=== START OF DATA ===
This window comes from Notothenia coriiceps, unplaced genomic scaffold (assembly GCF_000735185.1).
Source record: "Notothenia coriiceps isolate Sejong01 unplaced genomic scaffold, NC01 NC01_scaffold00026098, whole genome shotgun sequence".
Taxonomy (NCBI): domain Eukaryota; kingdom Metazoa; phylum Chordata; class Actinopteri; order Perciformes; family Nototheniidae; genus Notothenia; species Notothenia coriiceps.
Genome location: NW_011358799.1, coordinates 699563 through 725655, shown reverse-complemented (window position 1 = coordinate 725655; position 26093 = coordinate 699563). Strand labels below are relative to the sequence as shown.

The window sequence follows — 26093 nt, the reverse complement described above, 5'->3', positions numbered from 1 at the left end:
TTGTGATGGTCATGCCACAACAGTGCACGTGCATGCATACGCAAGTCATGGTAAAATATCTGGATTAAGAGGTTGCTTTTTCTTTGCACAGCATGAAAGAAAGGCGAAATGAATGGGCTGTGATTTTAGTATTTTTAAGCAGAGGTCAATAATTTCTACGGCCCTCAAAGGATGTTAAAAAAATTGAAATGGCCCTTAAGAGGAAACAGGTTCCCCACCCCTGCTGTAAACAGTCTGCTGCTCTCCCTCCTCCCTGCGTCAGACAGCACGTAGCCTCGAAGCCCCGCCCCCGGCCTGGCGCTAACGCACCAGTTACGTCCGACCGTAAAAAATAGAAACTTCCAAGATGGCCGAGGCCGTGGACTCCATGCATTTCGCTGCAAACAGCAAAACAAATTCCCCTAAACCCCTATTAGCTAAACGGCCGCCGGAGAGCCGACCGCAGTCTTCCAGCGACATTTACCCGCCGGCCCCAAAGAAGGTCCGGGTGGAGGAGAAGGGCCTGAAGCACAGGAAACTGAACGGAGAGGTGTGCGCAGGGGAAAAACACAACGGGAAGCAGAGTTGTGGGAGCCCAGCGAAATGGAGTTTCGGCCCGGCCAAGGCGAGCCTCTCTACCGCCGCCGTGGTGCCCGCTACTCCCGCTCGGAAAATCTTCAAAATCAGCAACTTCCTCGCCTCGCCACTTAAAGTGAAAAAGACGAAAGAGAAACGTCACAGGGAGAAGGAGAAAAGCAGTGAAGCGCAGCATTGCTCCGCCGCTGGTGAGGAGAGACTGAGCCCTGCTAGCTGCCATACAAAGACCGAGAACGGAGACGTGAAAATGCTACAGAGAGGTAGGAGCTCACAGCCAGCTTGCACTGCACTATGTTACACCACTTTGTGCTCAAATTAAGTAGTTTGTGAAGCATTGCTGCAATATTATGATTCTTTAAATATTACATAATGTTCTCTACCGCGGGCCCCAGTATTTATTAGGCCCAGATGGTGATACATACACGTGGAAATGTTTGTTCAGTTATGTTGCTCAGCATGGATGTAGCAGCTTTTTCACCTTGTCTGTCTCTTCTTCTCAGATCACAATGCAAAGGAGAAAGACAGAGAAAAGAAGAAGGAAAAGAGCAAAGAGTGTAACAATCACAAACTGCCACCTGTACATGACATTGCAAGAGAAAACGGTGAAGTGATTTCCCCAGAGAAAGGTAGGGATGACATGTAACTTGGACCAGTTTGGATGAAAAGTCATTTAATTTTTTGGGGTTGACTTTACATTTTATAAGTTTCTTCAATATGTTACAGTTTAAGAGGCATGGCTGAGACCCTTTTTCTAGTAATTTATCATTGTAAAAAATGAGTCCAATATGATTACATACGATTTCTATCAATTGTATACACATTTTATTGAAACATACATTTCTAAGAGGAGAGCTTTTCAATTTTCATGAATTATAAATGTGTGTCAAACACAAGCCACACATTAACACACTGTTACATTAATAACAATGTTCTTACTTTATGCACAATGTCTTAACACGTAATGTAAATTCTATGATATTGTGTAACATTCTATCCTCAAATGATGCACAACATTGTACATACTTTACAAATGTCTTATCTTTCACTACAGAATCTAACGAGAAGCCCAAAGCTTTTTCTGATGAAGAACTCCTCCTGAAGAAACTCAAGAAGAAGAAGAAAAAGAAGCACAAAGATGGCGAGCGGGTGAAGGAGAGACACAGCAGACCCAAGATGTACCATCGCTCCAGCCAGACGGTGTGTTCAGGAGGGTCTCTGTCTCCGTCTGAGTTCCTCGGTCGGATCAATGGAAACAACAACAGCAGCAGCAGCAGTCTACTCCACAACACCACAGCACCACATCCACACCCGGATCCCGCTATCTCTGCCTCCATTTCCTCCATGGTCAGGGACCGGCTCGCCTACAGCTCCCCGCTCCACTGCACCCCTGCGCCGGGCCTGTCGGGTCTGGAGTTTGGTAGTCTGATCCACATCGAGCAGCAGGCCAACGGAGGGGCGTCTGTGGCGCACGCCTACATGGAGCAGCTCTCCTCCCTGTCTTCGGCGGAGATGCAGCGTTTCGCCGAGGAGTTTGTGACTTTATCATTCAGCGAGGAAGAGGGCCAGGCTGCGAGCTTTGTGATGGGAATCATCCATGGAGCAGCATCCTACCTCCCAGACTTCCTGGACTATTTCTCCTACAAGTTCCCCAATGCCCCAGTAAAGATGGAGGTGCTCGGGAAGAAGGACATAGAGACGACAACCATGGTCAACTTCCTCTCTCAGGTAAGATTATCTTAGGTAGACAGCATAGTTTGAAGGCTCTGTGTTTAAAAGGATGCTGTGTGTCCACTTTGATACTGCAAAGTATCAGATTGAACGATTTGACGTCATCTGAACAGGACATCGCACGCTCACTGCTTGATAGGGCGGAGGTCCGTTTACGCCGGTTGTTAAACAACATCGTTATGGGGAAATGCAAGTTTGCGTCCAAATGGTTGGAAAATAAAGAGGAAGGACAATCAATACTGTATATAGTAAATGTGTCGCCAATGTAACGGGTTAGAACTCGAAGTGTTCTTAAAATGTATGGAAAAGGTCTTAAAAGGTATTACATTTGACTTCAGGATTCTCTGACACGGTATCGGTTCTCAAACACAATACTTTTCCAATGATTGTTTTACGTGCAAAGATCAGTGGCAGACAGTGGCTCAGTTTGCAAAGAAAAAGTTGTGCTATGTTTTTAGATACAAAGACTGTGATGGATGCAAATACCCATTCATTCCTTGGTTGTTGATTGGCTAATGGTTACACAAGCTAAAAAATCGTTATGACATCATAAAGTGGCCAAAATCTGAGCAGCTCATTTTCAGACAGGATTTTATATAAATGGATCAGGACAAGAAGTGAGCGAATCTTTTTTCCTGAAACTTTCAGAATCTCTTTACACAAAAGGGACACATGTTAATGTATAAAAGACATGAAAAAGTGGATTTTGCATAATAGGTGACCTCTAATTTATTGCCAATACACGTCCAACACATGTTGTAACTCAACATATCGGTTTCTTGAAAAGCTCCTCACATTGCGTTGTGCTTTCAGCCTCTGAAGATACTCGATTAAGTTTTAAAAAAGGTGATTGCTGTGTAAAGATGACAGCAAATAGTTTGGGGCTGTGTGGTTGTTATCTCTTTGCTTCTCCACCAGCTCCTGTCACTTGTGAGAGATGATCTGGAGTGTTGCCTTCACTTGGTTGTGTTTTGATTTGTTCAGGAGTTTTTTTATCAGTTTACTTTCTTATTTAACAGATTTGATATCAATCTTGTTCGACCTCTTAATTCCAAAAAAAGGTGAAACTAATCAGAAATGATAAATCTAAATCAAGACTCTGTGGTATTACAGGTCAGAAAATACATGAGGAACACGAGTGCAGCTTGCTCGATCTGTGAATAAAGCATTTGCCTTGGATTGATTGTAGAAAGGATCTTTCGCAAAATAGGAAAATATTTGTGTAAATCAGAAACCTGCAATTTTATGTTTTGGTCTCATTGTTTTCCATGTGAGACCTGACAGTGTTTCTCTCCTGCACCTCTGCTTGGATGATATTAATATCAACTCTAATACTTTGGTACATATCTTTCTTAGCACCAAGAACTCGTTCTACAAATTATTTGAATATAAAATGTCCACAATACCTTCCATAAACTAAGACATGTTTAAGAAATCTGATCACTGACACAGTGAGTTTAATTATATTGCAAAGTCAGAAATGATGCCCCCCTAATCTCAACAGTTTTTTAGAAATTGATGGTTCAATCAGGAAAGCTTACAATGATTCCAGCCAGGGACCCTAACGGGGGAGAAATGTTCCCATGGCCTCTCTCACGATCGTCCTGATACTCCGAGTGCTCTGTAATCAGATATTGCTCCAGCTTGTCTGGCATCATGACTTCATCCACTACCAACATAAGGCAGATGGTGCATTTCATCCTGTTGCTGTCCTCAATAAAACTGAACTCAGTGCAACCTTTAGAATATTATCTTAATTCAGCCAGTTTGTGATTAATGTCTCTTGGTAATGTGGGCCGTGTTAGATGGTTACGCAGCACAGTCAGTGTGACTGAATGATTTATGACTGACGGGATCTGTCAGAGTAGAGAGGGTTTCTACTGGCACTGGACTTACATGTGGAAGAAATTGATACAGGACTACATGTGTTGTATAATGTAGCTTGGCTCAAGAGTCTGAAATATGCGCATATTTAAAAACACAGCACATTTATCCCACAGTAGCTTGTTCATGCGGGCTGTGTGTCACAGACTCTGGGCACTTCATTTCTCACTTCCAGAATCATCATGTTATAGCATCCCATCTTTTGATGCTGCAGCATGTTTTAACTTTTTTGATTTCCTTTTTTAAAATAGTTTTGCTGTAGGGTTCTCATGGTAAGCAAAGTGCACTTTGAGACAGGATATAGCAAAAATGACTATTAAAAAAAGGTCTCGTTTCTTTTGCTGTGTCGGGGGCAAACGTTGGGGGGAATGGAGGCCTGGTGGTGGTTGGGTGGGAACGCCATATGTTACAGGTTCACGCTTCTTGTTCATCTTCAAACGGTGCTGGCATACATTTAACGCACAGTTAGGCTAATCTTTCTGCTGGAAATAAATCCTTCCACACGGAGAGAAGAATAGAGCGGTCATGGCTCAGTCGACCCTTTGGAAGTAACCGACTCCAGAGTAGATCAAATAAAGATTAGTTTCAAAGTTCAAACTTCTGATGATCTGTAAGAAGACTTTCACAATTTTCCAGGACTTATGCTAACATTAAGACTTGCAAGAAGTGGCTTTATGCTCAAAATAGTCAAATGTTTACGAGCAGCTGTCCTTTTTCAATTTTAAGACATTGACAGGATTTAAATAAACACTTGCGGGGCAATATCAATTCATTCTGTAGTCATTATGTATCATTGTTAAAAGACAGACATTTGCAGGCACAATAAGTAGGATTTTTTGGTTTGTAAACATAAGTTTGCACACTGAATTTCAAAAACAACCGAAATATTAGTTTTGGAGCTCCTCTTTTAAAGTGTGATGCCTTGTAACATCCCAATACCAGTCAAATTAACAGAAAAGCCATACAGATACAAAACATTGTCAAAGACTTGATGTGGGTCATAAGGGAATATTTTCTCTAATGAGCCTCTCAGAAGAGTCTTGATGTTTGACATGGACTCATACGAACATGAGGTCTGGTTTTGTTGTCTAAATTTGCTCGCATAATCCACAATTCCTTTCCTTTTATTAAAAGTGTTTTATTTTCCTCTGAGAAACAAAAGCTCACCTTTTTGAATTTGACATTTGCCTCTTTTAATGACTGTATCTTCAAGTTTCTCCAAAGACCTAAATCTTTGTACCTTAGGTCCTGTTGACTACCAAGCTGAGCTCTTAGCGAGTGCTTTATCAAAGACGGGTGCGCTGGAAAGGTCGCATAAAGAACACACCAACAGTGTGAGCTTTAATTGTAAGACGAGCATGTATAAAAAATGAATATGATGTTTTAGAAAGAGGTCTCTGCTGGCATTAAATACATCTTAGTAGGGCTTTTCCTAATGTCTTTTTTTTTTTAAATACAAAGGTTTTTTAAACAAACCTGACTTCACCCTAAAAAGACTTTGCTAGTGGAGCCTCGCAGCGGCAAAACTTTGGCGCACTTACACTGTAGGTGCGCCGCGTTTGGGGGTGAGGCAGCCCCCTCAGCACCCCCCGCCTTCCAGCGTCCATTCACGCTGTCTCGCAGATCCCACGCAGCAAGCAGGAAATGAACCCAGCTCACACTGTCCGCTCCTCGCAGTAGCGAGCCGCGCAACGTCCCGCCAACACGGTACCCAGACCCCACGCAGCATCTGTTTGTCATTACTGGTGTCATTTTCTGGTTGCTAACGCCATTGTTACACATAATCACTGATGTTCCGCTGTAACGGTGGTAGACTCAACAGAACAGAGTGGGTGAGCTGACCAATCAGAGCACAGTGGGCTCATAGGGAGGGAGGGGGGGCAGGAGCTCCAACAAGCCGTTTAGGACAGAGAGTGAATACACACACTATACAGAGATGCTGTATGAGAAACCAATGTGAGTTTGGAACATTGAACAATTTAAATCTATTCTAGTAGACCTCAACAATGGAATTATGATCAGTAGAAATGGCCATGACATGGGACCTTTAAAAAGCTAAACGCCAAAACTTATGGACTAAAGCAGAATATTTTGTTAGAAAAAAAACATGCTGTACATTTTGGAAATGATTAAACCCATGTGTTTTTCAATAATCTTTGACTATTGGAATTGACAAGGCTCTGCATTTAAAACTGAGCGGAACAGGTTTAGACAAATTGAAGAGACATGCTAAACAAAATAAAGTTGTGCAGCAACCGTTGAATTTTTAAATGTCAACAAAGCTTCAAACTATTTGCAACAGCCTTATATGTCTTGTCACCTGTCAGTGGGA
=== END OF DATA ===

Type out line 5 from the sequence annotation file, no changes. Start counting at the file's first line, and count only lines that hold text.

The window sequence follows — 26093 nt, the reverse complement described above, 5'->3', positions numbered from 1 at the left end: